Innovation summary

In Uganda, both traditional and biomedical treatment are sought by people suffering from mental disorders, yet clinicians are often reluctant to work with traditional healers— and vice-versa. Wayo-Nero is a community-led strategy using lay workers (Wayos and Neros) to liaise between biomedical and traditional healers and the local community. The Wayo-Nero strategy aims to:

  • Facilitate early case detection
  • Streamline the referral process
  • Support recovery from mental illness
  • Help change attitudes toward mental illness
  • Improve treatment-seeking behavior at the community level

The Wayo-Nero strategy has two main components:

  • Development of a bi-cultural therapeutic intervention model using the Wayo-Nero strategy
  • Use of cell phone technologies (SMS/voice) to communicate/share mental health information between biomedical practitioners, traditional healers and the community

Impact summary

  • Approximately 400 lay workers and 70-100  traditional healers will be trained
  • $985,155 USD funded over three years

"Before, we used think that the doctors in hospitals are our enemies who refuse to see and believe what our medicines can do in terms treating diseases. Now… they are not our competitors nor are they enemies, they are colleagues in providing care."


-Traditional Healer in a Wayo-Nero Workshop

This innovation is funded by Grand Challenges Canada.

Innovation details

Mental health service delivery is particularly challenging in post-conflict areas like northern Uganda. The burden is high, infrastructure has suffered, and specialist staff are limited. The Wayo-Nero strategy builds off of indigenous institutions to reduce the treatment gap, following in the footsteps of successful models of health promotion for HIV.1-3

Wayo-Nero is a bi-cultural, community-led strategy that revitalizes the roles of “uncles” (Wayos) and “aunties” (Neros), who traditionally help with child-rearing. These “aunties” and “uncles” are trained as lay mental health workers, assisting in community-level case-finding, referral, follow-up and stigma reduction.

Wayos and Neros provide a bridge between the traditional and biomedical healing communities. Wayo-Nero enables traditional healers and therapists to collaborate and partner with healthcare providers in the biomedical system. Both clinicians and traditional healers receive training to promote better collaboration and understanding.

This project includes a mobile health (mhealth) component, in order to address the isolation of many villages that resulted from the destruction of roads and infrastructure during periods of conflict. Cell phones are used to share mental health information; for example, a text message (SMS) system allows people with mental illness to be identified and request support from Wayos and Neros.

Key drivers

Community engagement
The project involves local governments, local communities through Community Advisory Boards, and non-governmental organizations in the implementation of the innovation to ensure sustainability and that sustainable targets are achieved.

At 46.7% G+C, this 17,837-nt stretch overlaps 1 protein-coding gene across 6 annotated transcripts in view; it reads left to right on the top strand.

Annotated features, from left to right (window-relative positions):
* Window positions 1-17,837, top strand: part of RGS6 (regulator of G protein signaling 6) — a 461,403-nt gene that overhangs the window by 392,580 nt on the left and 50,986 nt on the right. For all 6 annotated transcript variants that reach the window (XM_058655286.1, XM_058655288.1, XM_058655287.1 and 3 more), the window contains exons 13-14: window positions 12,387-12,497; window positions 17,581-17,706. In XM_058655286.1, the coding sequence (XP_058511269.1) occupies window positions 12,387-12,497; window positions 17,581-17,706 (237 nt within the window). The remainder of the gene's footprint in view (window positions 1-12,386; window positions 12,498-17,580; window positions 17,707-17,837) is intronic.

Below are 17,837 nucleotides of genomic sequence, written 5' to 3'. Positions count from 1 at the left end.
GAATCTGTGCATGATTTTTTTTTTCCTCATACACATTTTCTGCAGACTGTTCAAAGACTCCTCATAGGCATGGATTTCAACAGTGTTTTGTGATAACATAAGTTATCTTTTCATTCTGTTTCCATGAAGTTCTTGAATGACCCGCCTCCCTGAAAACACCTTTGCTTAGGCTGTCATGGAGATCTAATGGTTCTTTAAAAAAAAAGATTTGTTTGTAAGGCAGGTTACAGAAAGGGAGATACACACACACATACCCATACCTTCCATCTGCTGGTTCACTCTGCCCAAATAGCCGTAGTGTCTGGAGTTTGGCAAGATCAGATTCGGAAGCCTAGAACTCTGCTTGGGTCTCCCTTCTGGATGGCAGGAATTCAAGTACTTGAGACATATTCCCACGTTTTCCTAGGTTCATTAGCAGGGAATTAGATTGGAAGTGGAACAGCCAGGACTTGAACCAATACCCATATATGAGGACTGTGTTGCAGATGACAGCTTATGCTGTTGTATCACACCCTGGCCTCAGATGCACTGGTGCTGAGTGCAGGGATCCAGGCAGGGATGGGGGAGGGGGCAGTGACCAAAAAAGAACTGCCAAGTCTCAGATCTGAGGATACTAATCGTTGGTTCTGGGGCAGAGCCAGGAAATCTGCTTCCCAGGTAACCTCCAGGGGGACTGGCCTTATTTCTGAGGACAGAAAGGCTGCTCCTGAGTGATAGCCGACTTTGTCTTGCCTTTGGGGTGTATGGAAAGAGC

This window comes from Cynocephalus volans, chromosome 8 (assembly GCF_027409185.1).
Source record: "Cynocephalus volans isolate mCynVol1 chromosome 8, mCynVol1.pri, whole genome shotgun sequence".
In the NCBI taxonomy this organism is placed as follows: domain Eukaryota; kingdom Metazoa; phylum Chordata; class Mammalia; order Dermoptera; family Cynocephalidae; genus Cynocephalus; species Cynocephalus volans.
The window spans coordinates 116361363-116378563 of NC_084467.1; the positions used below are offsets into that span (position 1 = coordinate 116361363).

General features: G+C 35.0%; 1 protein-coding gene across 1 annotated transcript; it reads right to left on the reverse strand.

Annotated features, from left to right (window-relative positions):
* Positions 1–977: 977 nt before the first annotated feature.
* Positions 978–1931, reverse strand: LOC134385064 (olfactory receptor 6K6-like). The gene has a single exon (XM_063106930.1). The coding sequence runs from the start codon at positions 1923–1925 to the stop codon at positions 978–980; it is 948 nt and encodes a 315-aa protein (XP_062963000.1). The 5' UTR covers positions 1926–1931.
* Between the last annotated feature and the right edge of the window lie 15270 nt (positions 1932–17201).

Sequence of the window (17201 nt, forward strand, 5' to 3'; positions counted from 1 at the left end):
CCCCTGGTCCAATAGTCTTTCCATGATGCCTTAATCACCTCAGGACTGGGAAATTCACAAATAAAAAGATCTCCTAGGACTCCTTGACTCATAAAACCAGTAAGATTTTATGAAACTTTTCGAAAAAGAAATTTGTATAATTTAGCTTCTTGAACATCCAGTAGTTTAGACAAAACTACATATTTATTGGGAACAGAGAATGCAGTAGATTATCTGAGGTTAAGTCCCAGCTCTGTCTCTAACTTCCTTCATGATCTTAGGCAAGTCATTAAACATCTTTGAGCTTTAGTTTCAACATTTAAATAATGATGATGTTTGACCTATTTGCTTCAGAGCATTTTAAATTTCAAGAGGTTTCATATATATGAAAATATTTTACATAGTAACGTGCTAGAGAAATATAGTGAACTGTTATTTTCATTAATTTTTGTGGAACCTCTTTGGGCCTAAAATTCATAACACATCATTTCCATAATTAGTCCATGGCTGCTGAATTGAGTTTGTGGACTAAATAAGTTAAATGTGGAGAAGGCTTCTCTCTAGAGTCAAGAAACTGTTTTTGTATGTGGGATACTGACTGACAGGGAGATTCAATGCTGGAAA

Inadequate resources

The overwhelming number of patients turning up at health facilities strains the supply of medicines and the availability of providers.


The plan is to roll out the innovation in other parts of Uganda and countries in Sub-Saharan Africa. An international NGO has already expressed interest in scaling up the Wayo-Nero strategy to other districts in the Northern Region.


  • Child Health and Development Center, School of Medicine, Makerere College of Health Sciences (Uganda) is the main institutional partner delivering the innovation
  • District Health Officers of local governments provide the additional medicines required
  • District Advisory Boards of local governments assist the mobilization and monitoring of activities at the community level


Evaluation methods

The intervention will be evaluated through a controlled trial, which consists of three phases:

  • A baseline survey of 2,400 (1,200 in intervention and 1,200 in control) informants
  • A mid-term review to be conducted in month 20
  • An end-of-project evaluation to assess the impact of the intervention against baseline data

Cost of implementation

$985,155 USD has been invest over three years, October 2012 – October 2015.

Impact details

388 mental health uncles and aunties (Wayos and Neros) and 53 traditional healers have been trained, as of November 2013.


  1. Patel S et al. (2011) ’The Wayo programme in Northern Uganda: building on traditional assets in supporting Acholi young women and girls in the context of war and HIV’. Chapter 9 in Denov M et al. (eds.) Children’s Rights and International Development: Lessons and Challenges from the Field. London: Palgrave Macmillan.
  2. Williams DG et al. (2004) Malawi faith communities responding to HIV/AIDS: preliminary findings of a knowledge translation and participatory-action research (PAR) project. African Journal of AIDS Research, 3(1):23-32.
  3. Muyinda H et al. (2003)  Harnessing the Senga institution of adolescent sex education for the control of HIV and STDs in rural Uganda. AIDS Care, 15(2):159-167.
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